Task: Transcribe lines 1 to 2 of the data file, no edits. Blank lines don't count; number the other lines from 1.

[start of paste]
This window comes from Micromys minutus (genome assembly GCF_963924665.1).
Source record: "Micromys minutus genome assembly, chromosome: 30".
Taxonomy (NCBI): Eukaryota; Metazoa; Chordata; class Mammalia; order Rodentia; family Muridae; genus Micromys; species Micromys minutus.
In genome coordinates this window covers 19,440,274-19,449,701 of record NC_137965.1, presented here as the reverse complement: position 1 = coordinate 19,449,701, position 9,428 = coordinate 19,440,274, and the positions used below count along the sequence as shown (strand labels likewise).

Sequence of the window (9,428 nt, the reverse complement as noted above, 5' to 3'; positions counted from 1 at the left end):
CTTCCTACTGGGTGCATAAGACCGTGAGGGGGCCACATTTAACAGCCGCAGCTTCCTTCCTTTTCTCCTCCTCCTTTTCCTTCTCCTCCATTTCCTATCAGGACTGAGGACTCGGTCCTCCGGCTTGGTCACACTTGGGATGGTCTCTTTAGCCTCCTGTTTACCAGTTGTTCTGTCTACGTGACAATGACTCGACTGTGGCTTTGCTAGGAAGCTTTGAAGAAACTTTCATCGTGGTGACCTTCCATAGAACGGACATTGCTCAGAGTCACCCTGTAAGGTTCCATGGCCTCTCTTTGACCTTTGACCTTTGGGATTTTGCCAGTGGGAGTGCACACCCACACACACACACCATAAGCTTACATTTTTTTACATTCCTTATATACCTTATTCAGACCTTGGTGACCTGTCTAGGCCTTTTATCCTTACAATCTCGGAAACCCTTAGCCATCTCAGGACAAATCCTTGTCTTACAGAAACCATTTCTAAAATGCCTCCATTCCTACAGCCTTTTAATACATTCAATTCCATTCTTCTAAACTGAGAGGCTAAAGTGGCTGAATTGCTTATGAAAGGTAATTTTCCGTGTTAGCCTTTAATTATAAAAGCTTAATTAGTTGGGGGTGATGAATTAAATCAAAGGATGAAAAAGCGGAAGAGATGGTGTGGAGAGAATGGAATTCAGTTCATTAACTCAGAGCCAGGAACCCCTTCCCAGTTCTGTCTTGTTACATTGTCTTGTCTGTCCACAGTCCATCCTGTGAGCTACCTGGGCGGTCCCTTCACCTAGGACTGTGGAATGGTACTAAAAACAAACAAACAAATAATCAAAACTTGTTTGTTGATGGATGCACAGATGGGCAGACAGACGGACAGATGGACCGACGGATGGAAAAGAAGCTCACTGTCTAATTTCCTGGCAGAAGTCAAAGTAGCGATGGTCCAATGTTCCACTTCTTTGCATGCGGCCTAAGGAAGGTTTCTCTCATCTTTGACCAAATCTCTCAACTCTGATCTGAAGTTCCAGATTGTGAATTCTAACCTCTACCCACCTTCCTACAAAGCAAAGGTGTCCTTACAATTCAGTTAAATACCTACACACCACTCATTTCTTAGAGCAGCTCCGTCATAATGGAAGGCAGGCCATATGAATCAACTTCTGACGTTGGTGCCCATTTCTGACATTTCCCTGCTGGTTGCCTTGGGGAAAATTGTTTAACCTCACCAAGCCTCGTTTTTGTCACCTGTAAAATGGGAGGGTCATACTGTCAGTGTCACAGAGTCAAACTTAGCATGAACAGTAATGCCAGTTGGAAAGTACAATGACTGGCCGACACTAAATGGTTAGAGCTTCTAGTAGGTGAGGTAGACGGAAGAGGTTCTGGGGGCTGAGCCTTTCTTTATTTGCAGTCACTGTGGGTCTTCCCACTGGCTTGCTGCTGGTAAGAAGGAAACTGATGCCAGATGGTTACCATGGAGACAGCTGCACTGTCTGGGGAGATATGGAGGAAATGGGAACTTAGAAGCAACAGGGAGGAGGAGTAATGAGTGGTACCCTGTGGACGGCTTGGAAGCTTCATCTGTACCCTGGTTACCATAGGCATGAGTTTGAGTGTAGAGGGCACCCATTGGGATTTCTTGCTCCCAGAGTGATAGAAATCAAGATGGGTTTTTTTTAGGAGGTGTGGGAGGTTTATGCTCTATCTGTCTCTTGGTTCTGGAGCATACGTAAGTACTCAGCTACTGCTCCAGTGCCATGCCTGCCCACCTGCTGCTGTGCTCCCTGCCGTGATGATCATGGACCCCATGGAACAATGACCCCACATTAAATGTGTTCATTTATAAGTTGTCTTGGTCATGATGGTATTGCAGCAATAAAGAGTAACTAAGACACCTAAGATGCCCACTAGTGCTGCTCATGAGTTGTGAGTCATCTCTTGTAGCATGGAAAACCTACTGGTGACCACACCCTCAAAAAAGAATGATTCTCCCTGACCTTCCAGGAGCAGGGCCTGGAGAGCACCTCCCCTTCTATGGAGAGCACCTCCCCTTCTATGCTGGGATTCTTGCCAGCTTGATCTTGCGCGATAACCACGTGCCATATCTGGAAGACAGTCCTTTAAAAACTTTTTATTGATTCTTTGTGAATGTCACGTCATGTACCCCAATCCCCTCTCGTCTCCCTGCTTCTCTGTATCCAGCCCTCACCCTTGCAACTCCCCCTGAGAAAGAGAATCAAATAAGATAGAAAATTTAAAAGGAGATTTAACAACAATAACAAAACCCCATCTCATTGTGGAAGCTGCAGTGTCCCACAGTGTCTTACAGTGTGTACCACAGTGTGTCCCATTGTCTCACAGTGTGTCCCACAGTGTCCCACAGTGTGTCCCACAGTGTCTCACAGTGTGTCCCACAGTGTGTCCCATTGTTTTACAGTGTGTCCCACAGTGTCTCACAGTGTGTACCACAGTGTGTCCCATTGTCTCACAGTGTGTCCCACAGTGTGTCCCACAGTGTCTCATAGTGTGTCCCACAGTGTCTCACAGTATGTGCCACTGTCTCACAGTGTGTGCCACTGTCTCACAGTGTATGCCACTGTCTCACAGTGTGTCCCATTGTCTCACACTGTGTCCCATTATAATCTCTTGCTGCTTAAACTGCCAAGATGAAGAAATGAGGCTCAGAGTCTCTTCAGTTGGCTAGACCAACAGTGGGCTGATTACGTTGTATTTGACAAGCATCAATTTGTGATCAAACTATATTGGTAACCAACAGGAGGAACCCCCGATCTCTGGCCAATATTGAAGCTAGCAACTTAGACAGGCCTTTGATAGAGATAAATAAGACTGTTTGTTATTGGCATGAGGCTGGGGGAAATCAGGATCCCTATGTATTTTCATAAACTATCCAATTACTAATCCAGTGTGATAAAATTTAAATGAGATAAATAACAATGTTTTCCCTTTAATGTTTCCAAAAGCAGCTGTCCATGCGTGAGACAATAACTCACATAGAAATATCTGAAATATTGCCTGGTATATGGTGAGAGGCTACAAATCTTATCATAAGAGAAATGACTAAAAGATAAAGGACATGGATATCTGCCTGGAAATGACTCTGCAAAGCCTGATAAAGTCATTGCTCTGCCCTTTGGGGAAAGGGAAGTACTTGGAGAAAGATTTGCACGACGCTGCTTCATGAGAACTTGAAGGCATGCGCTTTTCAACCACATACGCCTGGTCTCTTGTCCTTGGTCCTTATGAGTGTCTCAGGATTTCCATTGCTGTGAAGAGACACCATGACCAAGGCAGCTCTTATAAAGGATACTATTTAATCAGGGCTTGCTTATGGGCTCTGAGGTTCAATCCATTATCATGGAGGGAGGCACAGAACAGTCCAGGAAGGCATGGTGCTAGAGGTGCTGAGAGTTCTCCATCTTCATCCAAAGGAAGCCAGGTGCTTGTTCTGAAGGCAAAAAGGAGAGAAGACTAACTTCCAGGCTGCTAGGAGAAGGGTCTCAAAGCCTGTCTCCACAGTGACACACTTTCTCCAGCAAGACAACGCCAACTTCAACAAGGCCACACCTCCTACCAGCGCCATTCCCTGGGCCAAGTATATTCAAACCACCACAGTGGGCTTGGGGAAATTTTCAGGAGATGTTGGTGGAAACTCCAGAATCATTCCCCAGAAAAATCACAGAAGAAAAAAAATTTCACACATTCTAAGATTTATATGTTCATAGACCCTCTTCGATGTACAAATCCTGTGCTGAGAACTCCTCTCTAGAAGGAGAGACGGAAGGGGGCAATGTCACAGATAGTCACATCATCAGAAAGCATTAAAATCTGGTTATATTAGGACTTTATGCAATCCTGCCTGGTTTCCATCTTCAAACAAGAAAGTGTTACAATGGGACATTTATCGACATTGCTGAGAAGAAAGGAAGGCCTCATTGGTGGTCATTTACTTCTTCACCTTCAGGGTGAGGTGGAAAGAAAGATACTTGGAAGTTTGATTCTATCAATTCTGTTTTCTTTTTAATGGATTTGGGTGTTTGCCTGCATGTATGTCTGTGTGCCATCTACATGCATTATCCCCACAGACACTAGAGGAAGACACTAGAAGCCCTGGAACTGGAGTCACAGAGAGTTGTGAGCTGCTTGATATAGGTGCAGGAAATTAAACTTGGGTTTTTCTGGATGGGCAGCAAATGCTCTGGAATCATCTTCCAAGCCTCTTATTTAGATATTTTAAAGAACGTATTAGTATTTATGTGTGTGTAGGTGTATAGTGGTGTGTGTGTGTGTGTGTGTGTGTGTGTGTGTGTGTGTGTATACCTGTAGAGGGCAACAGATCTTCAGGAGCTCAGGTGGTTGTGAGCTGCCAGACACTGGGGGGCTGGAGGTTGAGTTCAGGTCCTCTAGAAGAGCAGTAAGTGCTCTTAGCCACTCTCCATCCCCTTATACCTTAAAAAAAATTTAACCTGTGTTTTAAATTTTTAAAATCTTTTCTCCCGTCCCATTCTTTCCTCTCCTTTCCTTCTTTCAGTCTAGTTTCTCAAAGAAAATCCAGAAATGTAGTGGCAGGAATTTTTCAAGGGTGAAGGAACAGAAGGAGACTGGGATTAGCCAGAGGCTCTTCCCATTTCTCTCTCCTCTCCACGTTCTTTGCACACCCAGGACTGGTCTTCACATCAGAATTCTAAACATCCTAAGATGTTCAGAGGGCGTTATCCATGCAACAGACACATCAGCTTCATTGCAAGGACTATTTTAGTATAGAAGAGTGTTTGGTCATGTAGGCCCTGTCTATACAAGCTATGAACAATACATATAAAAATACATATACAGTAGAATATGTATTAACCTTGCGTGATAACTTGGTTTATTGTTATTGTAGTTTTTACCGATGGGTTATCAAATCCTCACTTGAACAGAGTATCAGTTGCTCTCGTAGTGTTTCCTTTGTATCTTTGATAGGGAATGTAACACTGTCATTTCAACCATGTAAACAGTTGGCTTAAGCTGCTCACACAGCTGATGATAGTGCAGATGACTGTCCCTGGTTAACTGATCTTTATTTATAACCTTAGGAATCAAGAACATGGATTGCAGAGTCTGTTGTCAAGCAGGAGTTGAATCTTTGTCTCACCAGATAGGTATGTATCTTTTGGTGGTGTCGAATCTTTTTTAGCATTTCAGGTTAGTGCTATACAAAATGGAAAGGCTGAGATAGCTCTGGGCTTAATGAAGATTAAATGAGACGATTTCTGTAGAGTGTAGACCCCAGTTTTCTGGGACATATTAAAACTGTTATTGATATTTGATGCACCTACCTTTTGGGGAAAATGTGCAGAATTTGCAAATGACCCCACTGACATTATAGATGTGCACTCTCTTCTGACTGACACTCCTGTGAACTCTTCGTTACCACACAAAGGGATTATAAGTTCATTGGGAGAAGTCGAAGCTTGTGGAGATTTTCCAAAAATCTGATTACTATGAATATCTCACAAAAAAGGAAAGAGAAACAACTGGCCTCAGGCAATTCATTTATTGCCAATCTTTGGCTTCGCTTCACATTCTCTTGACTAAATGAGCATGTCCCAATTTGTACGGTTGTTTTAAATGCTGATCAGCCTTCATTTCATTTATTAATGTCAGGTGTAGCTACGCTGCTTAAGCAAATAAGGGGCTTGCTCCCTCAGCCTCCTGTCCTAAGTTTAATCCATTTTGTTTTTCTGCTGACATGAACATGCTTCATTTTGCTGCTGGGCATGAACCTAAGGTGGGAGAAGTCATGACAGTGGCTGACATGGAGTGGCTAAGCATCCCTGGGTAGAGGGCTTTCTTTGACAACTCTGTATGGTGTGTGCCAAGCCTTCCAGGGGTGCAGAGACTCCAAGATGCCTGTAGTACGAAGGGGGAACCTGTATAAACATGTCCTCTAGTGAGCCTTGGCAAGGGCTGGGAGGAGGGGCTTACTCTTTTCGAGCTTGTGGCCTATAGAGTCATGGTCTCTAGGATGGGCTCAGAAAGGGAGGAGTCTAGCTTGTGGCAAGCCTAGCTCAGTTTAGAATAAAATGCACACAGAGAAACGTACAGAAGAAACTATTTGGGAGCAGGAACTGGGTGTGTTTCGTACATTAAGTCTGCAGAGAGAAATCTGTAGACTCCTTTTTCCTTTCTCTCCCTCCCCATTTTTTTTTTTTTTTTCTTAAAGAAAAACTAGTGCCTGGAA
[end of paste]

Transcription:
This window comes from Micromys minutus (genome assembly GCF_963924665.1).
Source record: "Micromys minutus genome assembly, chromosome: 30".